One of the mysteries of the English language finally explained.
A poem in which the poet retracts a view or sentiment expressed in a former poem.
- ‘Although the term ‘abuse’ in the title emphasizes moral censure, the poem does not read like a puritan palinode but seems to compete against Lyly's Euphues, which had appeared a few months earlier.’
- ‘But any poem of retraction can be called a palinode these days without following this form.’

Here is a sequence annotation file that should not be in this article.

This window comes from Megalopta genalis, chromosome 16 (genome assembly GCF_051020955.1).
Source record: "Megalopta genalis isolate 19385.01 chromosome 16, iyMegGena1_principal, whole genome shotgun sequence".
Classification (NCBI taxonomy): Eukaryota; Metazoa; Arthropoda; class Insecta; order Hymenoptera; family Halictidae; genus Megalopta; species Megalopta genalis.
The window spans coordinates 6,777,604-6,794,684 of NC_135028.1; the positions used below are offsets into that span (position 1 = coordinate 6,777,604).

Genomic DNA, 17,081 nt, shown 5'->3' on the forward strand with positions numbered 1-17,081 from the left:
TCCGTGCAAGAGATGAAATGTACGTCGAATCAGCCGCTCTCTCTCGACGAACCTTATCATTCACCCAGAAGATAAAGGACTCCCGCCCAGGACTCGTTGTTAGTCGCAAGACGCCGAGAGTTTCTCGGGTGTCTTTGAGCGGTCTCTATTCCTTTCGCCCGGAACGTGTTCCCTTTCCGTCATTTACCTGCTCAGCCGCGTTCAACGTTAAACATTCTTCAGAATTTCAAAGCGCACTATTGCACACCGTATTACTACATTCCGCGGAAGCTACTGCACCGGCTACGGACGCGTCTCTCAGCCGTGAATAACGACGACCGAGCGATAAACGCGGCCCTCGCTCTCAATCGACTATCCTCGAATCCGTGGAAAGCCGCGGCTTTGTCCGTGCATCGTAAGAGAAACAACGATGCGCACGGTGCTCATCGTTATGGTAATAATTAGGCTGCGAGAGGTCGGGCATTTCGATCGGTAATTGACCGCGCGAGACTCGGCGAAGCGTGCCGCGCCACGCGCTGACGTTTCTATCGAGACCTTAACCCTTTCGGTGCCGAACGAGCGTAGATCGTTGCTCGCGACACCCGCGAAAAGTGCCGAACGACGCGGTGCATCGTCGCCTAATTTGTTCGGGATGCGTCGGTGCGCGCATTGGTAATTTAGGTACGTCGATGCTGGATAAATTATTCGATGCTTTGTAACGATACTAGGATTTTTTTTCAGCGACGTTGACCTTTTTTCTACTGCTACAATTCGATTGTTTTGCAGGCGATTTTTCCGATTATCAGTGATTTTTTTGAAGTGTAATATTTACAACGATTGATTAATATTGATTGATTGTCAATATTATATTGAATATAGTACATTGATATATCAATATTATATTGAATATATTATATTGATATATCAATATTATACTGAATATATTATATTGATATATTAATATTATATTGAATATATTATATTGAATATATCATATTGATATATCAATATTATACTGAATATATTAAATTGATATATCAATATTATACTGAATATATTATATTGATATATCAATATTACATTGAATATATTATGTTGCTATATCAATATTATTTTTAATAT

- ‘The first recorded use of a palinode is in a poem by Stesichorus in the 7th century BC.’
- ‘But although it revises the spiritual meaning of paralysis, East Coker is not a palinode of Eliot's earlier work.’
Late 16th century: via Latin from Greek palinōidia, from palin ‘again’ + ōidē ‘song’.
Top tips for CV writingRead more
In this article we explore how to impress employers with a spot-on CV.